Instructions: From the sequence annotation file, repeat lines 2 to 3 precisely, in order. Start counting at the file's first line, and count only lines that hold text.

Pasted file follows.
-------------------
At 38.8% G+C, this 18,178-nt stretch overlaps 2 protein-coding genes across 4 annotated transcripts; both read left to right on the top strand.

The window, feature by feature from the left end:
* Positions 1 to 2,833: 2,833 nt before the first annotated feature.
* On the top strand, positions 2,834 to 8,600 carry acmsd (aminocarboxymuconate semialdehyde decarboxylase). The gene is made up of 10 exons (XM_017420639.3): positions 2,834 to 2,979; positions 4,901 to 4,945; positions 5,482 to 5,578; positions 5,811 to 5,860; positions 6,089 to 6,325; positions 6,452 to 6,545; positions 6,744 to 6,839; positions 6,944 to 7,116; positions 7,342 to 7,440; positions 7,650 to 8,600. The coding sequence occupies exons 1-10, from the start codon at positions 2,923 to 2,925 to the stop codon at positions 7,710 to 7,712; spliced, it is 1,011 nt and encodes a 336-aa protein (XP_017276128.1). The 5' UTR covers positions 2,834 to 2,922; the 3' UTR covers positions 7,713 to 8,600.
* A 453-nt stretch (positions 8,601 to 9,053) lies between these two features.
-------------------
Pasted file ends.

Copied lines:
The window, feature by feature from the left end:
* Positions 1 to 2,833: 2,833 nt before the first annotated feature.